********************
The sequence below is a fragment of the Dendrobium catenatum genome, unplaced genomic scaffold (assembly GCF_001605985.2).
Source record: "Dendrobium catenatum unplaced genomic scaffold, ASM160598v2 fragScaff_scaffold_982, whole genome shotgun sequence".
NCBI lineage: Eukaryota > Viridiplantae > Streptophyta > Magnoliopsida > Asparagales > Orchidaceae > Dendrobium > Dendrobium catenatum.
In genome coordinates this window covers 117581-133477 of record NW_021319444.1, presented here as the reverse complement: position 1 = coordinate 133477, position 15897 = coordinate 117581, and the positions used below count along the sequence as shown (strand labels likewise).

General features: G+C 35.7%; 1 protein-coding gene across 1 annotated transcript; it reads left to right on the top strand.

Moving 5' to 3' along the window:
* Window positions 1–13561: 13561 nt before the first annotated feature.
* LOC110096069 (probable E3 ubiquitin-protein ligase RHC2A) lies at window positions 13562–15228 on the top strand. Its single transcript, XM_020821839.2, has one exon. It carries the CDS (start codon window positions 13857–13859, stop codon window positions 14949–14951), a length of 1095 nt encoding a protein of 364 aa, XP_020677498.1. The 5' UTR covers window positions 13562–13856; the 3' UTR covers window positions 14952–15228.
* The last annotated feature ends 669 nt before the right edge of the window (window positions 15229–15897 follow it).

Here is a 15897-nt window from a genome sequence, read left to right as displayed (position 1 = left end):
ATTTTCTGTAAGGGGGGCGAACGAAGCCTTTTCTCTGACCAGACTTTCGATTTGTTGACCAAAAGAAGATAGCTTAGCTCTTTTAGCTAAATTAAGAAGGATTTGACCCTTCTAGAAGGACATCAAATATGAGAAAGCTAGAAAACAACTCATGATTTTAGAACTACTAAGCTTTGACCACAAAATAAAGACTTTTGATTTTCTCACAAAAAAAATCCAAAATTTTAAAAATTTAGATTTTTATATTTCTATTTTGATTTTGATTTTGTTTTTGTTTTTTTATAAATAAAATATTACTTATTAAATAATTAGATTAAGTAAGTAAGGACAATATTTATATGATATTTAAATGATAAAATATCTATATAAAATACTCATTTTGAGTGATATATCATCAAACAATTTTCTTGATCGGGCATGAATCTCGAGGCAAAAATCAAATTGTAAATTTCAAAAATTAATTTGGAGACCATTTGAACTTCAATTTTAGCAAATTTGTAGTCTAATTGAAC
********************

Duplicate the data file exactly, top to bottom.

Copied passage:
The sequence below is a fragment of the Dendrobium catenatum genome, unplaced genomic scaffold (assembly GCF_001605985.2).
Source record: "Dendrobium catenatum unplaced genomic scaffold, ASM160598v2 fragScaff_scaffold_982, whole genome shotgun sequence".
NCBI lineage: Eukaryota > Viridiplantae > Streptophyta > Magnoliopsida > Asparagales > Orchidaceae > Dendrobium > Dendrobium catenatum.
In genome coordinates this window covers 117581-133477 of record NW_021319444.1, presented here as the reverse complement: position 1 = coordinate 133477, position 15897 = coordinate 117581, and the positions used below count along the sequence as shown (strand labels likewise).

General features: G+C 35.7%; 1 protein-coding gene across 1 annotated transcript; it reads left to right on the top strand.

Moving 5' to 3' along the window:
* Window positions 1–13561: 13561 nt before the first annotated feature.
* LOC110096069 (probable E3 ubiquitin-protein ligase RHC2A) lies at window positions 13562–15228 on the top strand. Its single transcript, XM_020821839.2, has one exon. It carries the CDS (start codon window positions 13857–13859, stop codon window positions 14949–14951), a length of 1095 nt encoding a protein of 364 aa, XP_020677498.1. The 5' UTR covers window positions 13562–13856; the 3' UTR covers window positions 14952–15228.
* The last annotated feature ends 669 nt before the right edge of the window (window positions 15229–15897 follow it).

Here is a 15897-nt window from a genome sequence, read left to right as displayed (position 1 = left end):
ATTTTCTGTAAGGGGGGCGAACGAAGCCTTTTCTCTGACCAGACTTTCGATTTGTTGACCAAAAGAAGATAGCTTAGCTCTTTTAGCTAAATTAAGAAGGATTTGACCCTTCTAGAAGGACATCAAATATGAGAAAGCTAGAAAACAACTCATGATTTTAGAACTACTAAGCTTTGACCACAAAATAAAGACTTTTGATTTTCTCACAAAAAAAATCCAAAATTTTAAAAATTTAGATTTTTATATTTCTATTTTGATTTTGATTTTGTTTTTGTTTTTTTATAAATAAAATATTACTTATTAAATAATTAGATTAAGTAAGTAAGGACAATATTTATATGATATTTAAATGATAAAATATCTATATAAAATACTCATTTTGAGTGATATATCATCAAACAATTTTCTTGATCGGGCATGAATCTCGAGGCAAAAATCAAATTGTAAATTTCAAAAATTAATTTGGAGACCATTTGAACTTCAATTTTAGCAAATTTGTAGTCTAATTGAAC